Large How Many Adjustments Do I Need?
Patients & Friends,
Chiropractic scientists continue to provide answers to one of the questions most commonly asked by new patients, “How many adjustments do I need to get well?” If you’re Texas A&M after playing MSU and Ole Miss, the answer is probably, “a lot.”
On the more serious side, research published in the June issue of the Journal of Manipulative and Physiological Therapeutics reported that 400 patients with chronic low back pain had more pain-free and disability-free days if they had 12 chiropractic sessions as opposed to 0 or 6. In addition, patients receiving 6 or 18 sessions during the 6-week study period had more pain-free and disability-free days as well, but the effect was not statistically significant. The cost of treatment and lost productivity ranged from a low of $3,398 for patients receiving 12 sessions of chiropractic, to a high of $3,815 for patients on waiting list control, who received no chiropractic.
Prior research has shown that patients who get well faster have lower rates of neck and back disability, and according to recent research, are even less likely to have hospital and general practitioner visits even 20 years later. So getting more adjustments early during the course of care may be not only the most effective way to prevent pain and disability, at the end of the day it may actually save you money.
While some patients continue to use medications instead of chiropractic, the most recent randomized trials show that patients who are allowed to receive both medications and chiropractic have less back pain and disability, when compared with patients receiving only medications.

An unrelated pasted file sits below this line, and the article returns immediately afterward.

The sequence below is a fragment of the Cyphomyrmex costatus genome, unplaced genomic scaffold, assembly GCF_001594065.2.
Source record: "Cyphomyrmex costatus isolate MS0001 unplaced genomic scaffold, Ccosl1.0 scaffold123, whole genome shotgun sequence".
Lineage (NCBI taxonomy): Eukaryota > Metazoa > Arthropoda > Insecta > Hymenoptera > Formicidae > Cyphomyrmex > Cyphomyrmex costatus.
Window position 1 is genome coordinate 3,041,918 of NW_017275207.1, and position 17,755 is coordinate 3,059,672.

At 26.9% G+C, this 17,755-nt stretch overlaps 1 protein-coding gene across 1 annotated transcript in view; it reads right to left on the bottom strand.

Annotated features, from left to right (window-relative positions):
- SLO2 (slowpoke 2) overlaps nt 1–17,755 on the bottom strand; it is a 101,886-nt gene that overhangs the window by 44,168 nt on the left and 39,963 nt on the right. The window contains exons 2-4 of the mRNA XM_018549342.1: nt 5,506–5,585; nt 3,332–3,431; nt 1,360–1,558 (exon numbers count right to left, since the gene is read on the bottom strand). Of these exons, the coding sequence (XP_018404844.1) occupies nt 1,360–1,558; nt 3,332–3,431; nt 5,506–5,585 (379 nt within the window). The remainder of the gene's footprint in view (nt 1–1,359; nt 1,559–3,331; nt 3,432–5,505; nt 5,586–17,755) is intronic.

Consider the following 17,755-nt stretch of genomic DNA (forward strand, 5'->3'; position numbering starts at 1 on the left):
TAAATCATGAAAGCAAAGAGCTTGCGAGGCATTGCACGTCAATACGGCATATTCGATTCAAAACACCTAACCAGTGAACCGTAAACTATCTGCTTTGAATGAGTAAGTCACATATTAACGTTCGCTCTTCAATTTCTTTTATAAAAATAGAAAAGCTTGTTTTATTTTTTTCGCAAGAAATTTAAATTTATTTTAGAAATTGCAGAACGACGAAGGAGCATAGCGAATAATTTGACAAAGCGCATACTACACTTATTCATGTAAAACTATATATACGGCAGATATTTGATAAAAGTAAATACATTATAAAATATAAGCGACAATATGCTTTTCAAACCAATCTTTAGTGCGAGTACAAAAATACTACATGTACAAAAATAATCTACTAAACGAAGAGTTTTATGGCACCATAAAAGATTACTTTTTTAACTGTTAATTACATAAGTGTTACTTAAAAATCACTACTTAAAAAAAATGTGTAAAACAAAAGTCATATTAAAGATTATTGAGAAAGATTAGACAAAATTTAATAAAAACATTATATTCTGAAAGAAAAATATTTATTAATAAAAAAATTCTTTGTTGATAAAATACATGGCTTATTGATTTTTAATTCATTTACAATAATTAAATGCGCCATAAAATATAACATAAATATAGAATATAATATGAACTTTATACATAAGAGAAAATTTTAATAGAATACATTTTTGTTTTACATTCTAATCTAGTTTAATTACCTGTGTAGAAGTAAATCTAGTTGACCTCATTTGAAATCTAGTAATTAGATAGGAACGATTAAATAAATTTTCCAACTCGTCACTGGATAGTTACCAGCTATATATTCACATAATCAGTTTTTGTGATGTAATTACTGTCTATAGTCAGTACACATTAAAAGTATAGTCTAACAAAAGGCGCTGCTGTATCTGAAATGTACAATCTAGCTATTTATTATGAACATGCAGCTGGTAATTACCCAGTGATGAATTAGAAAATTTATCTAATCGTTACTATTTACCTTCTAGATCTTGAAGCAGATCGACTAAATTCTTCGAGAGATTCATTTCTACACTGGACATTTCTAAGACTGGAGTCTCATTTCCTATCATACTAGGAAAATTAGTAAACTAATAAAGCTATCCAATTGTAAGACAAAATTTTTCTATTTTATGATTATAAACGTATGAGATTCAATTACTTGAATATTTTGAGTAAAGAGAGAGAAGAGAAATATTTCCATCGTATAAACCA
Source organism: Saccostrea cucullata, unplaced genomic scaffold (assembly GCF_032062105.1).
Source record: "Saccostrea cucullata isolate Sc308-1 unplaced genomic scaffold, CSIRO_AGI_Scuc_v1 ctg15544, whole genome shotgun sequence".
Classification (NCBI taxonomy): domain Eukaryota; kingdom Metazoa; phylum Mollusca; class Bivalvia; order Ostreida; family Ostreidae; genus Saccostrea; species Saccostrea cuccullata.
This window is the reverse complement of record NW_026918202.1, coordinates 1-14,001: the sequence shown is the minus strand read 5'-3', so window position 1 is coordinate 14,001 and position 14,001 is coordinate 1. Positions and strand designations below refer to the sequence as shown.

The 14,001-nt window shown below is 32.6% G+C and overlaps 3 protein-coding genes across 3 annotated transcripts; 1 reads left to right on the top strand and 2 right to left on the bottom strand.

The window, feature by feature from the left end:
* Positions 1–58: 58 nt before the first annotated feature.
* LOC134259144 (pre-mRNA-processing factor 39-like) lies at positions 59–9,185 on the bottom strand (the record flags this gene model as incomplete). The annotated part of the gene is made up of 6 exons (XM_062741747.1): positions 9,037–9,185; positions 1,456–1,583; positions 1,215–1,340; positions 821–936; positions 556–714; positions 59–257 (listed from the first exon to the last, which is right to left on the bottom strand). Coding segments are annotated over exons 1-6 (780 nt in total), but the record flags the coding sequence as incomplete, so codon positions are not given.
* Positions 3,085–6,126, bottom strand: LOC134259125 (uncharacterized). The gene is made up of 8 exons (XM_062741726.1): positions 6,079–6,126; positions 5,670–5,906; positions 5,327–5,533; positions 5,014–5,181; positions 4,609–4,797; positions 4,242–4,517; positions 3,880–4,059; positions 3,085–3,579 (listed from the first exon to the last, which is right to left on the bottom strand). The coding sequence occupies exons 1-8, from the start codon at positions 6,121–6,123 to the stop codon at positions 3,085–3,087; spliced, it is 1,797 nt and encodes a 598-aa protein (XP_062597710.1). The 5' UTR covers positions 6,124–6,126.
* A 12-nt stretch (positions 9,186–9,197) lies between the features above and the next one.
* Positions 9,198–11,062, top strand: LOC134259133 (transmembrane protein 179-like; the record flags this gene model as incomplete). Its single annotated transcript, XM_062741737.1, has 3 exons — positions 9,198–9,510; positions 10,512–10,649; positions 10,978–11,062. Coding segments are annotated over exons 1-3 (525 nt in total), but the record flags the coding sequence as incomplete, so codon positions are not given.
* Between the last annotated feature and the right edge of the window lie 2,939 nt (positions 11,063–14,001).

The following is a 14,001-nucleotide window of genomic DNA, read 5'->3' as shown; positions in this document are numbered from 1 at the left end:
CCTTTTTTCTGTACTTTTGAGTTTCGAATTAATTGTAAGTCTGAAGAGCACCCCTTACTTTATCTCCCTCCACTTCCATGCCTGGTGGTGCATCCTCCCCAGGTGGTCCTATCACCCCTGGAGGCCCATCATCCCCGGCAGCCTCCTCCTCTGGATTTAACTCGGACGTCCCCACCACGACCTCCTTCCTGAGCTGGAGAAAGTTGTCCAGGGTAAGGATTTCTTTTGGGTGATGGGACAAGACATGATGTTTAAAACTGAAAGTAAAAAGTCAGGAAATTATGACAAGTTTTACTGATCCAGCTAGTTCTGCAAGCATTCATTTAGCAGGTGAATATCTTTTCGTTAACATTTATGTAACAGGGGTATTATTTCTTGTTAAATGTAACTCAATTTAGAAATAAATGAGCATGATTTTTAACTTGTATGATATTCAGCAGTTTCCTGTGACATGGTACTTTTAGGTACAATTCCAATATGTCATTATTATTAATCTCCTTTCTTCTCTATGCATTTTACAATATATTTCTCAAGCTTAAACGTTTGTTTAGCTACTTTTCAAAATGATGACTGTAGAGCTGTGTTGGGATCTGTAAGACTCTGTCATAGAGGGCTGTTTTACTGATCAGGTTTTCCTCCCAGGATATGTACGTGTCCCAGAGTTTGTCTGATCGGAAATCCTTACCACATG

Robert A. Leach, DC, MS, FICC(h), CHES
Patients receiving 12 chiropractic sessions during a 6 week period had significantly more pain-free (22.9) and disability-free (19.8) days, when compared with other doses. Patients randomized to waiting list (0 manipulations) had no reduction in pain-free or disability-free days in the study by Vavrek, Sharma and Haas: http://www.ncbi.nlm.nih.gov/pubmed/24928639
While unable to correlate their findings with pain, increasing the dose of chiropractic (more treatments during the study period) for 30 patients with neck pain increased flexibility at more levels of the neck, “providing evidence that neck manipulation has a mechanical effect at segmental levels”: http://www.ncbi.nlm.nih.gov/pubmed/25035795
Patients experiencing neck or back pain are more likely to experience long-term increases in healthcare use even 20 years later according to recent research from Scandanavia: http://www.ncbi.nlm.nih.gov/pubmed/25053468
New research underway hopes to determine whether chiropractic maintenance care is both effective and cost effective for prevention of LBP: http://www.ncbi.nlm.nih.gov/pubmed/24690201
Research indicates patients have less back pain and disability when they have access to both medications and chiropractic, as compared with medications alone: http://www.ncbi.nlm.nih.gov/pubmed/23060056